After watching Iowa State get outgunned by West Virginia to finish 6-6 in the regular season, I, like many of you, was a little bit disappointed.
I wasn’t disappointed in the program’s effort by any means. As I wrote in my postgame column, with three starters out on defense and others banged up, the Cyclones took a plastic knife to a and cheap steak that is West Virginia’s ridiculously talented offense. Iowa State made a slight gash but in the end, that tough meat was just impossible to cut. There’s no shame in holding West Virginia to 31 points. At some point (especially in the Big 12), you’ve got to out-score the other team, which the Cyclones failed to do.
The thing that I’ve noticed disappointed most fans on our boards, on Cyclone Reaction and from what I saw over the weekend on Twitter was the hunger do get that seventh win for the first time in the Paul Rhoads era in Ames. I get the feeling that despite being picked by next to nobody to even go bowling this year, this fan base has risen its expectations on the program to get to that “next level.”
I understand and by all means, you all have the right to feel that way.
But high above Jack Trice Stadium at about 7:30 p.m. on Friday night while watching a cleaning crew get to work on the bleachers for the final time this season and breaking down the game with my friends Brent Blum and Jack Whitver, a conversation that I had back in 2005 with a very wise man came back to me. It was a conversation on what it takes to build a championship football program.
“Before you get to 10-2, you need to consistently go 6-6.That’s generally just how it works.”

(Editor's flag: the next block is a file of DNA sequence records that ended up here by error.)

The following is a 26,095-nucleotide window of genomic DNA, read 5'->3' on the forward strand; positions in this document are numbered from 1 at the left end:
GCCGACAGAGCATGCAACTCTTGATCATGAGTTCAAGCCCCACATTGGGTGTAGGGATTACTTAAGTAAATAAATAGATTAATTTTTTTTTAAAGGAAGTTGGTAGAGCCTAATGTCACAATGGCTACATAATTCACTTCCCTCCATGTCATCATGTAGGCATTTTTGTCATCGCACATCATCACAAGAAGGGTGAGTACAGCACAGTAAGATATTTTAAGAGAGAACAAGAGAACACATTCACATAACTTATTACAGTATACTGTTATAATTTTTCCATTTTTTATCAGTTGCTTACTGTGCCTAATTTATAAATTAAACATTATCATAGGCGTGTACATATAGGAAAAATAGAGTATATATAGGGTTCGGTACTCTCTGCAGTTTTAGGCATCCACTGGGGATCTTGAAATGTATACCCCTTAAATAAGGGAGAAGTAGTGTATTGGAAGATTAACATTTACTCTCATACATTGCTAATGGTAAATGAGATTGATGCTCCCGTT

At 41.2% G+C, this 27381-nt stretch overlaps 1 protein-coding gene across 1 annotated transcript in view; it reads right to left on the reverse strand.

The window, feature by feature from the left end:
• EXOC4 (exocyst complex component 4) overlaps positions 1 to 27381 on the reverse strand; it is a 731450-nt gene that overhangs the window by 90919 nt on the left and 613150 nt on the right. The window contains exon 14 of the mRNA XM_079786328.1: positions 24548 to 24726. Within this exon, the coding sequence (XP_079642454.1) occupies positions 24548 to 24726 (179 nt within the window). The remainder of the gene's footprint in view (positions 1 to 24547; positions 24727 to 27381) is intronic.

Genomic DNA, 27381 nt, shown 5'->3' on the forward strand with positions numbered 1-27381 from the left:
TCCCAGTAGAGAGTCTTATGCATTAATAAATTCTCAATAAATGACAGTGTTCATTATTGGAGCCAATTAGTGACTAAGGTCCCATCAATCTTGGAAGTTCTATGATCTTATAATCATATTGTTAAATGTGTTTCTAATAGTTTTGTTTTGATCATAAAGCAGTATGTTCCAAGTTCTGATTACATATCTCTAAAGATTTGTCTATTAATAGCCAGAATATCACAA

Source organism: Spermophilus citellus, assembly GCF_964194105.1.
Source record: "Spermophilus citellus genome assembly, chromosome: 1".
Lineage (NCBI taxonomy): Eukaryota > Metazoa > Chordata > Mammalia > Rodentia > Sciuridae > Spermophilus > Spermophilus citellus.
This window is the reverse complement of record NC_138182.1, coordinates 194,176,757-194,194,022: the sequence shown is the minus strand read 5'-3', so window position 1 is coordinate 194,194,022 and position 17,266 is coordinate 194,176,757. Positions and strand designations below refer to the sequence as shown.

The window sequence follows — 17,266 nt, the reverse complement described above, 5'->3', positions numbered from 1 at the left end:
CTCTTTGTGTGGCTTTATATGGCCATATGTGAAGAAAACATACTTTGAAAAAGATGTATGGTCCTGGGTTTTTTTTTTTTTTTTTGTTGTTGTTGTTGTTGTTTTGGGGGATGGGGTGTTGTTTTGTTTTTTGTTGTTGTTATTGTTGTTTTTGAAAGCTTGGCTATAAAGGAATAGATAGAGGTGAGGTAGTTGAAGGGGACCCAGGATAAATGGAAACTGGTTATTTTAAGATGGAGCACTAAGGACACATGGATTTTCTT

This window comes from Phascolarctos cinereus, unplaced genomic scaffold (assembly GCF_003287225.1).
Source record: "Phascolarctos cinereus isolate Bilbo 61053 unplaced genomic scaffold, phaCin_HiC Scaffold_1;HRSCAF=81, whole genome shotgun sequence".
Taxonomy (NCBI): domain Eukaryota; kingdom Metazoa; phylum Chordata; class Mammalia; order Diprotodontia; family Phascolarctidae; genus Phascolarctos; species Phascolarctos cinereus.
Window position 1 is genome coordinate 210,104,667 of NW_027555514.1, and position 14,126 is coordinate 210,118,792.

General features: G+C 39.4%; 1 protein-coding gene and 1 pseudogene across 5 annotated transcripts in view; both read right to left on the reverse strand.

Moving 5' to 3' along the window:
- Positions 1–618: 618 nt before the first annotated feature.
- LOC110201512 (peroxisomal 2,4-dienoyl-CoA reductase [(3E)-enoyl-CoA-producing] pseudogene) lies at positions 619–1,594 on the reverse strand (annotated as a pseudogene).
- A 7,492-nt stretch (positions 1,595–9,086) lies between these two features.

His point was that a program needs to get to a point where 6-6 is considered to be the norm. Historically for Iowa State, a program that has played in only 11 bowl games over the course of time, 6-6 has been anything but. Once you get to that point, peak years of 8-9 wins are your goal. Then you keep raising that bottom bar over time.
When Paul Rhoads arrived in Ames, Iowa State was not consistently going 6-6. You all know the history of Iowa State football and don’t need me to give you a refresher course – but here’s one in a nutshell.
The Cyclones went bowling four times in the 70’s. Dan McCarney really got the ball rolling in the early 2000’s, qualifying Iowa State for the postseason in 2000, 2001, 2002, 2004 and 2005. Then Gene Chizik came to town…
I think that we all can agree that the 2012 Cyclones could have, and maybe even should have been better than 6-6. After all, Iowa State will likely finish the season ranked second in the Big 12 in scoring defense and third in takeaways. Yards don’t mean much in this league. Despite what many believe, the defense was good enough for Iowa State to have gone 8-4. Inconsistency on offense is what ultimately kept Iowa State from seven or even eight wins and taking that “next step.”
But let’s do a little comparing here…
Dan McCarney went 9-35 during his first four seasons in Ames. Paul Rhoads went 23-25 (regular season games only). It took McCarney five seasons to get Iowa State to a bowl game. Rhoads is one two-point conversion against Nebraska in 2010 (sorry to bring that up) from going to four in four years.
When making this comparison, each man has advantages and disadvantages to discuss. McCarney had the weak Big 12 North and four non-conference games to his advantage while making bowl trips. However, the basically started this program from scratch. Rhoads on the other and had a solid foundation to build on (hate on Gene Chizik all you want but he did a fine job of recruiting while in Ames). Even so, Rhoads has been plagued with the disadvantage of bad non-conference scheduling (that was out of his control) and a brutal round-robin Big 12 schedule. Conference realignment rumors haven’t helped on the recruiting trail.
I’m not here to compare McCarney vs. Rhoads today. That’s not the point at all. I’m simply trying to discuss the “next step” conversation that fans throughout the Cyclone Nation had all weekend long with one another, while putting perspective on the 2005 conversation that I had with this very wise man.